“It is the European parties that are already suffering from a severe economic crisis, and the roots of the crisis go back to the stage before the outbreak of the Corona epidemic, and the epidemic exacerbated the crisis and exacerbated it,” Kapaldi added.
He added, “The biggest challenge that the eurozone will face this year and the next three years may lie in the inability of the heart” Germany “to continue pumping more new blood in the form of aid, loans and direct investments to the states parties.
Indeed, the circle of parties is not only in the geographical sense, but also the economic is exacerbating in the eurozone, political volatility in Spain and high levels of debt make Spain tend to join Italy to occupy with it at the bottom of the economic performance tables, as the ruling political coalition is fragile, and the unemployment rate has reached 16 per cent. The outbreak of the epidemic has exacerbated already existing tensions between the central government and the regions.
In fact, the plight of the eurozone is not evident in a country as it was in Greece. Most of the expectations indicated that this year will be a year of economic recovery, especially under a government that defends the business sector. However, the Greek government’s plans to increase the rate of GDP growth through Attracting foreign investment, reducing red tape and cutting taxes, all went unheeded with the Corona epidemic, which dealt a crushing blow to the tourism sector.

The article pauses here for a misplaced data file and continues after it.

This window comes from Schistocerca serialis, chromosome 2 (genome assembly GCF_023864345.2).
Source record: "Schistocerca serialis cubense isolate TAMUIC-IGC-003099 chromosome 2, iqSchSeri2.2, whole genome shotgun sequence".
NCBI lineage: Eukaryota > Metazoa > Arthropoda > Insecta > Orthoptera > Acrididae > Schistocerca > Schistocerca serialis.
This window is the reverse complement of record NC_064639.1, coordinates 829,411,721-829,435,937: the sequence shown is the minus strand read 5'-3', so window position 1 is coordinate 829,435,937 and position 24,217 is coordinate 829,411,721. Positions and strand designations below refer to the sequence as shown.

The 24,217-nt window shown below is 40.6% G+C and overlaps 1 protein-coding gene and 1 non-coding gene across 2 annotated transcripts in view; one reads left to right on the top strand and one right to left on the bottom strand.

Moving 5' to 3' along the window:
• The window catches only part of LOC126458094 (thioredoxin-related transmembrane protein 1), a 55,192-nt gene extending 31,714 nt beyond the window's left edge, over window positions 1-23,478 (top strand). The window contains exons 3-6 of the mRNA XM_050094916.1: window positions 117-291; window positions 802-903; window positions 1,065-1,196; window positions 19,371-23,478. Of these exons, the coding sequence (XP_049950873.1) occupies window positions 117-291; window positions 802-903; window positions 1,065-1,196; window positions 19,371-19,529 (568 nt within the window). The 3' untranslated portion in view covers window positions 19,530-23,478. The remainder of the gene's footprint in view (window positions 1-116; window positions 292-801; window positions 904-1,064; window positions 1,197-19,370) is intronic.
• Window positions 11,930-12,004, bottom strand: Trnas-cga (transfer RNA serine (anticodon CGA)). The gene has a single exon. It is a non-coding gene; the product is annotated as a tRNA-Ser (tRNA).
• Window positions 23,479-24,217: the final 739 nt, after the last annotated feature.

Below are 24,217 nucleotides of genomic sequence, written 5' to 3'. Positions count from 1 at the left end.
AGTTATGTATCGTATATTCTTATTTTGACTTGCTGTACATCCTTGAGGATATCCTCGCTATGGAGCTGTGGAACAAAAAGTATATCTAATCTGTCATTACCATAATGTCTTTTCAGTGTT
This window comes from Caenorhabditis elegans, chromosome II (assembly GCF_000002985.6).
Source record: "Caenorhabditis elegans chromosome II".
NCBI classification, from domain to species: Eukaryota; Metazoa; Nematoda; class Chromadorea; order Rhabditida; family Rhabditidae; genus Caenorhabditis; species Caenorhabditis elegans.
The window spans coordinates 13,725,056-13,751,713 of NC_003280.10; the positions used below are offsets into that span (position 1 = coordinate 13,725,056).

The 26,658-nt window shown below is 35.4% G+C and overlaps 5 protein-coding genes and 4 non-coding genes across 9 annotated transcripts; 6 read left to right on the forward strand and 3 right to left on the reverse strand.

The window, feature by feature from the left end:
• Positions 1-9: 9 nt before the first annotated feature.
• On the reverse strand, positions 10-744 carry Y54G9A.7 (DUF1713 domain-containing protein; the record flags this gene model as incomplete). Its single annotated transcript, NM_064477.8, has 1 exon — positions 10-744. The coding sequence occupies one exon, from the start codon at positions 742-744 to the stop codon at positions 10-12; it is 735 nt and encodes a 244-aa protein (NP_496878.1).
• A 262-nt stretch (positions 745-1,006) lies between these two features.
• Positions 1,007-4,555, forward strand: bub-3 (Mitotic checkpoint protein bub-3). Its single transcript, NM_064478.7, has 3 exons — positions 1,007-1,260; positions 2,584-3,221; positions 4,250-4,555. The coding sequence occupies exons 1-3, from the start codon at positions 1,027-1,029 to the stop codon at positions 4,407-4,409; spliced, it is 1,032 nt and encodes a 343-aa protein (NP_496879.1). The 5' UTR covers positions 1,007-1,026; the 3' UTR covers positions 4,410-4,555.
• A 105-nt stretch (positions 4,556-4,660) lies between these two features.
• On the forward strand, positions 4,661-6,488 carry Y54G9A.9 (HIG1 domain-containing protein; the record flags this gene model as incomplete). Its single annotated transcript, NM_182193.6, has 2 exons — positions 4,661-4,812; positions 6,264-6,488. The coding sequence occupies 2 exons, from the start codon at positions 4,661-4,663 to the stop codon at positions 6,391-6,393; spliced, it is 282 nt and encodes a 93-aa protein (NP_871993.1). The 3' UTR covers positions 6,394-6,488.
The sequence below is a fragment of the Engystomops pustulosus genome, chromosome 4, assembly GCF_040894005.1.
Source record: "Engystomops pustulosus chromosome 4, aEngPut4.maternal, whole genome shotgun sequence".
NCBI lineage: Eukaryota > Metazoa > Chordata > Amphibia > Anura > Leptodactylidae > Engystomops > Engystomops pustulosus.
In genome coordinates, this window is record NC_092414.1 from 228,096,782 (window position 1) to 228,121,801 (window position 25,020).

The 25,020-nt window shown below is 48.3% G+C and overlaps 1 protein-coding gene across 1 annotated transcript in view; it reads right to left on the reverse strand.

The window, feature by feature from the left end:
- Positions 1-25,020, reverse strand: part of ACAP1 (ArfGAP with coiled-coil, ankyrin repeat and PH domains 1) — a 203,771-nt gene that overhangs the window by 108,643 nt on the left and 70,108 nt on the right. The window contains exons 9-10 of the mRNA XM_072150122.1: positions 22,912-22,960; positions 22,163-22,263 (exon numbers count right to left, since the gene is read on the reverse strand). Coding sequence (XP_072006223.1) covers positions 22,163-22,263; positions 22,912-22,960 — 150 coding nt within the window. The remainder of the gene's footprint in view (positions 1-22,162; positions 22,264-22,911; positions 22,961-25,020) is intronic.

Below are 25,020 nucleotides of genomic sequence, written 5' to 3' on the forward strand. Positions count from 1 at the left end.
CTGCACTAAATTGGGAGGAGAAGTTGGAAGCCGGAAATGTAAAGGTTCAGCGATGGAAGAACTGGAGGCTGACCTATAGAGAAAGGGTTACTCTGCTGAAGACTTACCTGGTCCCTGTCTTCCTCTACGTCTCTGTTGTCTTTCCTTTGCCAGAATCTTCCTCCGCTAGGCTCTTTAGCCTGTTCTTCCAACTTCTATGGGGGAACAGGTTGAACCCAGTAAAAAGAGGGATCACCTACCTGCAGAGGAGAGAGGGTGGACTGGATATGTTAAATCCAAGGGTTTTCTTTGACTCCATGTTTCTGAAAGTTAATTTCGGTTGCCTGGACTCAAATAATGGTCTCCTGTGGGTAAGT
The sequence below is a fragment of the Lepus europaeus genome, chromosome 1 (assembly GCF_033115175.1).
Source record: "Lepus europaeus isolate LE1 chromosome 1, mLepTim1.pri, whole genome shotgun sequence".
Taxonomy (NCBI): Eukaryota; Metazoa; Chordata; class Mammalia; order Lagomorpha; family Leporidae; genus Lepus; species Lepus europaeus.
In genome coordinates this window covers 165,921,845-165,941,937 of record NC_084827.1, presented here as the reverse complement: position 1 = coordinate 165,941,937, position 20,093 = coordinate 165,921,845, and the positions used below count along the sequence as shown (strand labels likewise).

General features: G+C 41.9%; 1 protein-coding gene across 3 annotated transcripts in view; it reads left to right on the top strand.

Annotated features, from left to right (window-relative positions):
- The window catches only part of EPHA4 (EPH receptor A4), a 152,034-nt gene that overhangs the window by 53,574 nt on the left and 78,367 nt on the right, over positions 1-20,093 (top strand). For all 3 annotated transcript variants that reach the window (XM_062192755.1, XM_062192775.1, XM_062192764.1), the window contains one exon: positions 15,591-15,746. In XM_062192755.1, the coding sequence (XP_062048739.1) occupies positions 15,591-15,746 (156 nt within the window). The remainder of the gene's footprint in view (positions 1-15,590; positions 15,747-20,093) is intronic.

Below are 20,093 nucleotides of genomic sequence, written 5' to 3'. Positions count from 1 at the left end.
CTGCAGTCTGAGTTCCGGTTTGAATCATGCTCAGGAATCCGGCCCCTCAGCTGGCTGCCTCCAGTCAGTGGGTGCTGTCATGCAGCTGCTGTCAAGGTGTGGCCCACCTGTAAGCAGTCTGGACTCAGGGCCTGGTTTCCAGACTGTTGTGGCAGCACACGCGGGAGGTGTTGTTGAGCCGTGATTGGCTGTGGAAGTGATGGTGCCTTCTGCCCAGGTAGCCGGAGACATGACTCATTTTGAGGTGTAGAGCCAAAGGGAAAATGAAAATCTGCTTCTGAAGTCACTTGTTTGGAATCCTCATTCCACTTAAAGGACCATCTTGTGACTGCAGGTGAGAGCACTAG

The banking situation was complicated and weakened by the rise in non-performing loans, and yet investment expert Liam Smith believes that the challenges of 2021 for the euro area do not deny that there are a set of factors that can change the general direction or at least weaken the severity of these challenges.
He says: Contrary to the gloomy expectations, global trade has recovered very quickly and global supply chains have returned after being stopped in the first wave of infection, and the rapid return of international trade supports the export-oriented eurozone economy, thus increasing its ability to deal with the debt crisis.
According to data released by the European Central Bank, international trade took about two years after the 2007-2008 financial crisis to approach its pre-crisis level, but in the current crisis it took only nine months to recover.
In fact, a number of experts believe that despite the risks posed by the debt crisis in the euro area, economic hardships in the periphery states, and potential shocks in the “heart”, the high consumer savings rates, which reached 19 percent last year compared to 13 Percent of 2019, and the return of the economic recovery to China represents a lifeline to the economies of the European single currency.
Households in the 19 countries in the region also succeeded in saving an estimated $ 450 billion last year, compared to 2019, and it is expected that these savings will be pumped back into national economies during this year with the end of the closure policies, which leads to a significant boost to consumer spending, and thus the growth of GDP this year.